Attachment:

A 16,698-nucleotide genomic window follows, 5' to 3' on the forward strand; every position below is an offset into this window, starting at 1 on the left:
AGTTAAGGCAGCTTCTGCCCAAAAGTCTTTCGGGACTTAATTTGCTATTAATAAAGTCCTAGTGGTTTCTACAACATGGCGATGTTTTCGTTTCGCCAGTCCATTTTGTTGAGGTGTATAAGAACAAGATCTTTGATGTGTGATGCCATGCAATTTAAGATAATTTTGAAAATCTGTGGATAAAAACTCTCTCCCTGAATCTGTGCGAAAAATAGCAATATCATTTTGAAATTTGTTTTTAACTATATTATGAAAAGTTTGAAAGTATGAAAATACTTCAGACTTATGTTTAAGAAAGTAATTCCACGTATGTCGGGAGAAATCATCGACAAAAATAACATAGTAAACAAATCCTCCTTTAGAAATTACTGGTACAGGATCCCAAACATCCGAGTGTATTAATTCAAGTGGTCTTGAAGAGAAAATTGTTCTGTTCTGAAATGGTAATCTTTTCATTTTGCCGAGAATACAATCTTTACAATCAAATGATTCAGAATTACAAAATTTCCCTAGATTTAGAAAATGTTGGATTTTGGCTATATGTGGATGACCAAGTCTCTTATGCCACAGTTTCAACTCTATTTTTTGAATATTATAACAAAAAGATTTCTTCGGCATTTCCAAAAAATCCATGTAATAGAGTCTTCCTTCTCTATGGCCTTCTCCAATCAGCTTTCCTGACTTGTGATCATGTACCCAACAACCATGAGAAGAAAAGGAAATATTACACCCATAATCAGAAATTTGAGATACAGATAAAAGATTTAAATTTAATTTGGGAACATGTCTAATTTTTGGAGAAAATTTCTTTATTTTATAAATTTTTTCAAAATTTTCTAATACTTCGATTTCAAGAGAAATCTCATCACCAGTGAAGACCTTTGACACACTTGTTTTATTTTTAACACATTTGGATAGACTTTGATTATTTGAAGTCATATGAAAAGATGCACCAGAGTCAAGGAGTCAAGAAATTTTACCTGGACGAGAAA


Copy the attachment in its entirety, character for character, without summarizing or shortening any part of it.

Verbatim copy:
A 16,698-nucleotide genomic window follows, 5' to 3' on the forward strand; every position below is an offset into this window, starting at 1 on the left:
AGTTAAGGCAGCTTCTGCCCAAAAGTCTTTCGGGACTTAATTTGCTATTAATAAAGTCCTAGTGGTTTCTACAACATGGCGATGTTTTCGTTTCGCCAGTCCATTTTGTTGAGGTGTATAAGAACAAGATCTTTGATGTGTGATGCCATGCAATTTAAGATAATTTTGAAAATCTGTGGATAAAAACTCTCTCCCTGAATCTGTGCGAAAAATAGCAATATCATTTTGAAATTTGTTTTTAACTATATTATGAAAAGTTTGAAAGTATGAAAATACTTCAGACTTATGTTTAAGAAAGTAATTCCACGTATGTCGGGAGAAATCATCGACAAAAATAACATAGTAAACAAATCCTCCTTTAGAAATTACTGGTACAGGATCCCAAACATCCGAGTGTATTAATTCAAGTGGTCTTGAAGAGAAAATTGTTCTGTTCTGAAATGGTAATCTTTTCATTTTGCCGAGAATACAATCTTTACAATCAAATGATTCAGAATTACAAAATTTCCCTAGATTTAGAAAATGTTGGATTTTGGCTATATGTGGATGACCAAGTCTCTTATGCCACAGTTTCAACTCTATTTTTTGAATATTATAACAAAAAGATTTCTTCGGCATTTCCAAAAAATCCATGTAATAGAGTCTTCCTTCTCTATGGCCTTCTCCAATCAGCTTTCCTGACTTGTGATCATGTACCCAACAACCATGAGAAGAAAAGGAAATATTACACCCATAATCAGAAATTTGAGATACAGATAAAAGATTTAAATTTAATTTGGGAACATGTCTAATTTTTGGAGAAAATTTCTTTATTTTATAAATTTTTTCAAAATTTTCTAATACTTCGATTTCAAGAGAAATCTCATCACCAGTGAAGACCTTTGACACACTTGTTTTATTTTTAACACATTTGGATAGACTTTGATTATTTGAAGTCATATGAAAAGATGCACCAGAGTCAAGGAGTCAAGAAATTTTACCTGGACGAGAAA